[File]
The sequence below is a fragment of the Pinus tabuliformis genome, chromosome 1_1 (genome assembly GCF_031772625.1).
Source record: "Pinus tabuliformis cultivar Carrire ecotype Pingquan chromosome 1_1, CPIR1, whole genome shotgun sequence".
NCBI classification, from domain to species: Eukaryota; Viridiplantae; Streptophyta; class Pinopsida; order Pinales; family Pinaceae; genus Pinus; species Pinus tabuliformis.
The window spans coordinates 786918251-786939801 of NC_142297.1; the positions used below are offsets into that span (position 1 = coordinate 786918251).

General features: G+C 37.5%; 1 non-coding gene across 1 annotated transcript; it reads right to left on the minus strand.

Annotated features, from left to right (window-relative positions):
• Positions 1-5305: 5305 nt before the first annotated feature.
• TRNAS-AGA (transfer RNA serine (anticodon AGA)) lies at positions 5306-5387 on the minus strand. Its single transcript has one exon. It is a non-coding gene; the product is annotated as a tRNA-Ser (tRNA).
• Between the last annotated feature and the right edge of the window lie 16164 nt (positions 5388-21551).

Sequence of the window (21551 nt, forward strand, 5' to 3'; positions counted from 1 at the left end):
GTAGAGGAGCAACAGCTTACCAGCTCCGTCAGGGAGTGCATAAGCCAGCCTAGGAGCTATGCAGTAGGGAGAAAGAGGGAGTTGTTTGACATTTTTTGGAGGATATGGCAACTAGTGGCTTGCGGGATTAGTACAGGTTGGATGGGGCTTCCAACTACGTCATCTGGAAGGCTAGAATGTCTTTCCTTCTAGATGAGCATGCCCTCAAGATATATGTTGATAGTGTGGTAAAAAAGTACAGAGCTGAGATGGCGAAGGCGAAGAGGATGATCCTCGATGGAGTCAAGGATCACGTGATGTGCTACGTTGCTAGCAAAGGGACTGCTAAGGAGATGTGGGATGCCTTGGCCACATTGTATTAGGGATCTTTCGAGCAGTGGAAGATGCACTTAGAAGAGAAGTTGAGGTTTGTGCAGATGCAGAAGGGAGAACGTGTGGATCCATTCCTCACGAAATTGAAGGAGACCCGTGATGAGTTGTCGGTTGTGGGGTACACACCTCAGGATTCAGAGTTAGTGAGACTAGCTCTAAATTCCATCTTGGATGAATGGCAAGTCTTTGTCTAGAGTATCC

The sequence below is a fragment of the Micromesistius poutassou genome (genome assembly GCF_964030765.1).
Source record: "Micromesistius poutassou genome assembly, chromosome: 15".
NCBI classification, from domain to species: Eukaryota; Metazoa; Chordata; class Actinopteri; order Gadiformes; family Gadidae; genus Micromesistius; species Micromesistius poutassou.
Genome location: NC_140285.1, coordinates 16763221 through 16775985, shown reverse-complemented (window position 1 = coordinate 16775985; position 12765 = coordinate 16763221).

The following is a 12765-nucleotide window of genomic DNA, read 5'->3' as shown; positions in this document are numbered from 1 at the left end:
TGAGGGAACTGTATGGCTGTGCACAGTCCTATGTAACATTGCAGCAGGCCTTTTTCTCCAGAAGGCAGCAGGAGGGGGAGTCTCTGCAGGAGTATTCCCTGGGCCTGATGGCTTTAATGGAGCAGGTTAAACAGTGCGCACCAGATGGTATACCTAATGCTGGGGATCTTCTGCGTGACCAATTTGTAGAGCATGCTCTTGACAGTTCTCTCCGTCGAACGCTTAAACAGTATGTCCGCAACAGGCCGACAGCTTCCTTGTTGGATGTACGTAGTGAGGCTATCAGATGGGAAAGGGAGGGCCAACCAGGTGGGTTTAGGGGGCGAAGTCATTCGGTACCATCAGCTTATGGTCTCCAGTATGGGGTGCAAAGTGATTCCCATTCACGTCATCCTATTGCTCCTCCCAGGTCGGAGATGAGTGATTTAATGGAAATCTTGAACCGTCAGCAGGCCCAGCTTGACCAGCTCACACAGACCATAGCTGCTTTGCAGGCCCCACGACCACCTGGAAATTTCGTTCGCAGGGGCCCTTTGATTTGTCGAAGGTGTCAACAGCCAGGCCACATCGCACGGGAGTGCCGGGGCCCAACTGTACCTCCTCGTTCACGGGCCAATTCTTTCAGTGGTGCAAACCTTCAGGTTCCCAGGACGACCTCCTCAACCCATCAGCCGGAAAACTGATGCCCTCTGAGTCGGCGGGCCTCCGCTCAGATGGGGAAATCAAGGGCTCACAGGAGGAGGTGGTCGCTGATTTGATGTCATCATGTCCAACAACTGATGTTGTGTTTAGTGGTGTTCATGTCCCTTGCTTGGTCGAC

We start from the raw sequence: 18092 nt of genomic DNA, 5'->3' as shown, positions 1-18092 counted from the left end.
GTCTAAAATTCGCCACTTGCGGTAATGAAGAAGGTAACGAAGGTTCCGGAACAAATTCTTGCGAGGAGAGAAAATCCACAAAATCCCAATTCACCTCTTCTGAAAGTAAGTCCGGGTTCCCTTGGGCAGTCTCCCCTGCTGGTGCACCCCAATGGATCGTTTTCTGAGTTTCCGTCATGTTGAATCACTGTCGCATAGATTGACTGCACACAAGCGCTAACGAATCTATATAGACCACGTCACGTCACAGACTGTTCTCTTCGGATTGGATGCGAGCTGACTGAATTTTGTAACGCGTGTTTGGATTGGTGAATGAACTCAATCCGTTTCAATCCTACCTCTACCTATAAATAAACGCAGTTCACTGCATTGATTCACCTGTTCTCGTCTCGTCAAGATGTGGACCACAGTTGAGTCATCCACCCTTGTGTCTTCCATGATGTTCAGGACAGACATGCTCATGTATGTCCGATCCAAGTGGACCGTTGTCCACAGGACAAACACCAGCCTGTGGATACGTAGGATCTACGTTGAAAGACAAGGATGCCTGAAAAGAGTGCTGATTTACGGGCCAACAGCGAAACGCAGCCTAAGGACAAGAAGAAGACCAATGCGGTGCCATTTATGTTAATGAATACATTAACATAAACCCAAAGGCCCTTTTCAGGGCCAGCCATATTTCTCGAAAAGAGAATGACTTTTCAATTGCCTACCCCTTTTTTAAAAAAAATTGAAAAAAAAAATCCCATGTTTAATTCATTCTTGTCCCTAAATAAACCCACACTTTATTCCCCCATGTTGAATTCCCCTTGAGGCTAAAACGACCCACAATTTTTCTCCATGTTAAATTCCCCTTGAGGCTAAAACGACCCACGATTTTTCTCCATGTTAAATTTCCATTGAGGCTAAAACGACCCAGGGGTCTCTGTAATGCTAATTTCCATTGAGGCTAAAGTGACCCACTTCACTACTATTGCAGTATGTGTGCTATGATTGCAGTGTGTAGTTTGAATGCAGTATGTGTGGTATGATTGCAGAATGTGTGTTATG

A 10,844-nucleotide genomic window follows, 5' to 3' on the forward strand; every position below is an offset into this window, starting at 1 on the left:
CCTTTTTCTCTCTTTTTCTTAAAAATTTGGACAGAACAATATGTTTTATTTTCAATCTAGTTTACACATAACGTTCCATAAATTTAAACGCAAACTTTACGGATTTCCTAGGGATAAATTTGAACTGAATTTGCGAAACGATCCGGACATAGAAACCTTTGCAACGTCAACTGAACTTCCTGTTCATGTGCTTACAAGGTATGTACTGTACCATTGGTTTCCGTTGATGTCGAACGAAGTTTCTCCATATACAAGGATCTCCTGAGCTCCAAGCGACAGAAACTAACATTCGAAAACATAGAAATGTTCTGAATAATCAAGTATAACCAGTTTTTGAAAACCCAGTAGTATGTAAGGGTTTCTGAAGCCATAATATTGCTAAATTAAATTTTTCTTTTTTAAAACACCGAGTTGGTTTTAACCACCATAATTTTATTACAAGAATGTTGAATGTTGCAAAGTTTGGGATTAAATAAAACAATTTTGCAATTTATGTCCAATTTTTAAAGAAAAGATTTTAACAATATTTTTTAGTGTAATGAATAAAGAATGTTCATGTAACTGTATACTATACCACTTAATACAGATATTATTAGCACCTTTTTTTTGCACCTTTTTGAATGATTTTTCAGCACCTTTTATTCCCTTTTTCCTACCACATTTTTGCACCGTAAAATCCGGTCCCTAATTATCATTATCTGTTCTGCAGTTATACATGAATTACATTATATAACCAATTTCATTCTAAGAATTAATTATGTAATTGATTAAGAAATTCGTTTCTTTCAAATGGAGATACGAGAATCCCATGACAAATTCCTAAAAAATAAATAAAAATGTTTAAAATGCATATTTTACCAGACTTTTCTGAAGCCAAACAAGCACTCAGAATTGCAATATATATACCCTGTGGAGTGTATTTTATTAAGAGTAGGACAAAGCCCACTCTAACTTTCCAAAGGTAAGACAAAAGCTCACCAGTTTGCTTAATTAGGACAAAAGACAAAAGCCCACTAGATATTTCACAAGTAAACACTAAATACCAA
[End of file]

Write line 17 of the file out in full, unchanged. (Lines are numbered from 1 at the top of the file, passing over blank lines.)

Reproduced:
TGAGGGAACTGTATGGCTGTGCACAGTCCTATGTAACATTGCAGCAGGCCTTTTTCTCCAGAAGGCAGCAGGAGGGGGAGTCTCTGCAGGAGTATTCCCTGGGCCTGATGGCTTTAATGGAGCAGGTTAAACAGTGCGCACCAGATGGTATACCTAATGCTGGGGATCTTCTGCGTGACCAATTTGTAGAGCATGCTCTTGACAGTTCTCTCCGTCGAACGCTTAAACAGTATGTCCGCAACAGGCCGACAGCTTCCTTGTTGGATGTACGTAGTGAGGCTATCAGATGGGAAAGGGAGGGCCAACCAGGTGGGTTTAGGGGGCGAAGTCATTCGGTACCATCAGCTTATGGTCTCCAGTATGGGGTGCAAAGTGATTCCCATTCACGTCATCCTATTGCTCCTCCCAGGTCGGAGATGAGTGATTTAATGGAAATCTTGAACCGTCAGCAGGCCCAGCTTGACCAGCTCACACAGACCATAGCTGCTTTGCAGGCCCCACGACCACCTGGAAATTTCGTTCGCAGGGGCCCTTTGATTTGTCGAAGGTGTCAACAGCCAGGCCACATCGCACGGGAGTGCCGGGGCCCAACTGTACCTCCTCGTTCACGGGCCAATTCTTTCAGTGGTGCAAACCTTCAGGTTCCCAGGACGACCTCCTCAACCCATCAGCCGGAAAACTGATGCCCTCTGAGTCGGCGGGCCTCCGCTCAGATGGGGAAATCAAGGGCTCACAGGAGGAGGTGGTCGCTGATTTGATGTCATCATGTCCAACAACTGATGTTGTGTTTAGTGGTGTTCATGTCCCTTGCTTGGTCGAC